Cara Bergstrom-Lynch is an associate professor of sociology at Eastern. She received her B.A. from Wellesley College in 1997, and her M.A. in 2002 and Ph.D. in 2007 from the University of Michigan. Bergstrom-Lynch’s ongoing research and teaching interests address the intersections of gender and sexuality within families. She has published research in the Journal of Comparative Family Studies, the Journal of GLBT Family Studies and the Journal of Family Issues, among others. Bergstrom-Lynch is the 2014 recipient of the Service Learning Award given by Eastern’s Center for Community Engagement. Bergstrom-Lynch is the faculty co-advisor to the Pride Alliance, the LGBT+ student group at Eastern, and serves on the Women’s Studies Advisory Board. She and her wife have two young daughters who they love very much. Her professional legacy is to inspire her students to apply what she has taught them about diversity, activism and critical consciousness in their own lives. On a personal level, Bergstrom-Lynch’s daughters are her legacy. Everything she teaches them about gender, women’s rights, LGBT rights and social justice goes back to how she wants the world to be for them.

Student Award Recipient
Erika Sanchez, Women & Gender Studies Major at Eastern Connecticut State University
Erika Sanchez’s mother came to the United States with a dream for a better life than the one she had in her native land of Mexico. The invaluable lessons she taught her four daughters — the value of a dollar, being kind and compassionate in all that one pursues — continue to influence Erika’s belief that everyone deserves to be treated with respect and given a chance to pursue their dreams. A first-generation student, Erika transferred to Eastern from Norwalk Community College to pursue a degree in Women’s and Gender Studies. She connects her education with her service in the community through her work at the Women’s Center and other opportunities. As a Chicana, Erika is deeply committed to combatting sexism and racism. Her involvement with the Bandana Project, designed to increase awareness of the sexual exploitation of migrant workers, is one example of her service. Erika is completing her capstone work in Women and Gender Studies under the guidance of Professor Joan Meznar. Her research analyzes the contributions of undocumented Mexican workers, with particular attention to generational changes and their impact on immigrant women’s lives. Erika’s legacy is to encourage others to embrace their culture and take pride in their roots. She aims to honor women who have silently contributed to history. She is because they were.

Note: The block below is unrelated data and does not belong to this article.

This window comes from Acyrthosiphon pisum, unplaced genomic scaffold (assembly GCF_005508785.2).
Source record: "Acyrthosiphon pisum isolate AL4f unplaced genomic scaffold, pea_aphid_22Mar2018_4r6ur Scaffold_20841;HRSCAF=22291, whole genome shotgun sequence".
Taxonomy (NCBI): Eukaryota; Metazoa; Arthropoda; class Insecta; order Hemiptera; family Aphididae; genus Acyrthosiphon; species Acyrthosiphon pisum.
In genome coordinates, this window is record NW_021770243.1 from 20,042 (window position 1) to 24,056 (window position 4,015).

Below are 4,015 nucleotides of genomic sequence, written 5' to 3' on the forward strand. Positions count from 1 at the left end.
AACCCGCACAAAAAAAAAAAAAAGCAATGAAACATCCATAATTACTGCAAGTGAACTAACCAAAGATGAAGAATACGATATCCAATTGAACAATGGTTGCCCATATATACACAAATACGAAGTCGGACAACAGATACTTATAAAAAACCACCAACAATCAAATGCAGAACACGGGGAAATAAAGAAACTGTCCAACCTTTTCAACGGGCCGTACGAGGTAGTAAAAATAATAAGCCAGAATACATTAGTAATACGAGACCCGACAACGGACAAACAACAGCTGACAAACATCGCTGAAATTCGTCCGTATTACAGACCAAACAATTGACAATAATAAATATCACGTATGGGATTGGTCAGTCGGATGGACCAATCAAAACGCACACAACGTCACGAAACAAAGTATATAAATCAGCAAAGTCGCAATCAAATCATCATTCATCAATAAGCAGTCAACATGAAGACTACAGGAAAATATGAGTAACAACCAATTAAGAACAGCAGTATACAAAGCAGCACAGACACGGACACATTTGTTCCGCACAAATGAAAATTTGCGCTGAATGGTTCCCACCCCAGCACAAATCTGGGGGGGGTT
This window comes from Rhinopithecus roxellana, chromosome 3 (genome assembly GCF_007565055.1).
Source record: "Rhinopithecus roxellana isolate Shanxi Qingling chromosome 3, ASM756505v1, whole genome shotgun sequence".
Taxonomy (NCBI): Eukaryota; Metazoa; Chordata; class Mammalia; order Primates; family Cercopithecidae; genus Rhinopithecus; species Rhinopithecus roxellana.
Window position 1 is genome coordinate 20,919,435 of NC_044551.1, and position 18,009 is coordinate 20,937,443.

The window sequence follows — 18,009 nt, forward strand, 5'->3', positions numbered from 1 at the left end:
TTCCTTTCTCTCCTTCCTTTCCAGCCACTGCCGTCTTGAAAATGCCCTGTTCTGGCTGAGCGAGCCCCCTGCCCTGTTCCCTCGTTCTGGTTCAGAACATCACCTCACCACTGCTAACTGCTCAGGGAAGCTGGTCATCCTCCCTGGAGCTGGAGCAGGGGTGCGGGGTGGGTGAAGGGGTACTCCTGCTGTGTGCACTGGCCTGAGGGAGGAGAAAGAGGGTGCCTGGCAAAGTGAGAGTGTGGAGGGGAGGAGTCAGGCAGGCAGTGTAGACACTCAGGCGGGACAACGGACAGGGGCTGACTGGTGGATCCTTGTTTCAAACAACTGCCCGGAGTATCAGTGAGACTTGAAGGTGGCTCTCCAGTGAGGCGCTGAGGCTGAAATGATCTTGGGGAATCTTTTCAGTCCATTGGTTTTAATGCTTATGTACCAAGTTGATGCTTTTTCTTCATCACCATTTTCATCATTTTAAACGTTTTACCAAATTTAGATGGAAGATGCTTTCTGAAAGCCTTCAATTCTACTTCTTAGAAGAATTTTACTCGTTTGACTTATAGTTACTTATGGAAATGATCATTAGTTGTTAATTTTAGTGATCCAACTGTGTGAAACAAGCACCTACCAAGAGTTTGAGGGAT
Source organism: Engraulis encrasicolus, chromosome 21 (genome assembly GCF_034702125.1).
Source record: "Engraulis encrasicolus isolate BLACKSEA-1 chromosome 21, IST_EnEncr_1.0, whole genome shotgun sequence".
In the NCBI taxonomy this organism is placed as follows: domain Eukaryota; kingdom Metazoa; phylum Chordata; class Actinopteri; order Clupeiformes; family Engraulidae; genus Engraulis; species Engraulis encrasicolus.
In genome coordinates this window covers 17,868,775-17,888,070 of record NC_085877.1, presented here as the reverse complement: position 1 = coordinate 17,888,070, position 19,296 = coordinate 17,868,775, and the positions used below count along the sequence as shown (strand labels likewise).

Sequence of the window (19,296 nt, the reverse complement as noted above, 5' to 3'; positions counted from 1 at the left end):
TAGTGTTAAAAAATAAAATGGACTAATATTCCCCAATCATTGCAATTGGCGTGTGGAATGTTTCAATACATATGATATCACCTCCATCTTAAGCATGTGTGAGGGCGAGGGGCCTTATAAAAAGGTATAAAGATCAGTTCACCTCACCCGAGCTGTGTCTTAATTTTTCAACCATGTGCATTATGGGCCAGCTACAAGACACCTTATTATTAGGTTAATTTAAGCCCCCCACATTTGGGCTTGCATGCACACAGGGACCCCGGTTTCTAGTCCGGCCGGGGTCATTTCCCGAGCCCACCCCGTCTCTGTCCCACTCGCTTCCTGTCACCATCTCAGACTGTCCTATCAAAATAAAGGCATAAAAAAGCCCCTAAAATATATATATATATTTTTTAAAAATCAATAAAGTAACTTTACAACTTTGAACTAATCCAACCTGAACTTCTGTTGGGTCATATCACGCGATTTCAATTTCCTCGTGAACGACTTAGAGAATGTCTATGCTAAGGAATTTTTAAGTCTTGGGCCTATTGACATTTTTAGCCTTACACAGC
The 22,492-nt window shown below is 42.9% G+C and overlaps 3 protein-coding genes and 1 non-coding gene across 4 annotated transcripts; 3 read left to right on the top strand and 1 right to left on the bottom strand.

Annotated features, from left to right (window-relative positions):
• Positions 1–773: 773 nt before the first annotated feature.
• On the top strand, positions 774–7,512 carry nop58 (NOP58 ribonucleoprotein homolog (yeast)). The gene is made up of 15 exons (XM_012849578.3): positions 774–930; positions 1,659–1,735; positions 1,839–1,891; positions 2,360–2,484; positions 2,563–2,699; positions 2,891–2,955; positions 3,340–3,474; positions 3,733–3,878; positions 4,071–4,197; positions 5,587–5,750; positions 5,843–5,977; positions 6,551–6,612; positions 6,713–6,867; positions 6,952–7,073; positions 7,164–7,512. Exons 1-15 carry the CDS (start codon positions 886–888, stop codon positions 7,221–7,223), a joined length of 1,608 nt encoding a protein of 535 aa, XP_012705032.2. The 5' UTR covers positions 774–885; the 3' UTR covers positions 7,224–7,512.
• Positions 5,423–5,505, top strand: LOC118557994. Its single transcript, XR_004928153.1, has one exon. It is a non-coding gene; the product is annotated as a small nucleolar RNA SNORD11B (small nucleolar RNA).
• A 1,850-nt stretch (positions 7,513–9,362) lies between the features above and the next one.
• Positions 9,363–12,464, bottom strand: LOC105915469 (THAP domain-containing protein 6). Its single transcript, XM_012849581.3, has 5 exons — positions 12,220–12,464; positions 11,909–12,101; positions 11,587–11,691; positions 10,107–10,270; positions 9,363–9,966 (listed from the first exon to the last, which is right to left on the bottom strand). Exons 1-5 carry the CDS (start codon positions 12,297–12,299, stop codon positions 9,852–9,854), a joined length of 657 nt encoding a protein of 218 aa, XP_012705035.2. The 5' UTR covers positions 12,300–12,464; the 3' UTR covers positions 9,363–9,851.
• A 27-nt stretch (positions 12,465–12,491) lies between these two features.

Keynote Speaker
Attorney Michelle Cruz
Michelle Cruz is a graduate of the University of Connecticut’s School of Law.  She holds a bachelor’s degree from Mount Holyoke College and an associate’s degree in the Administration of Justice. Cruz served as an assistant district attorney in Massachusetts, where she specialized in prosecuting crimes involving victims of sexual assault, child abuse and domestic violence. In 2007, she was appointed by Governor M. Jodi Rell as the state victim advocate of Connecticut to run the state’s victims’ rights enforcement agency. Cruz worked to improve the field of domestic violence, drafting several investigative reports which led to sweeping changes to the state’s response to domestic violence. She advocated for laws that enhanced the rights of victims and shed light on flaws within the Risk Reduction Earned Credits program. In 2013, she opened her own private law practice and now has offices in both Massachusetts and Connecticut. She has published numerous articles and has made frequent media appearances on radio and television. Cruz’s column, “Truth Serum,” appears regularly in the Connecticut Law Tribune.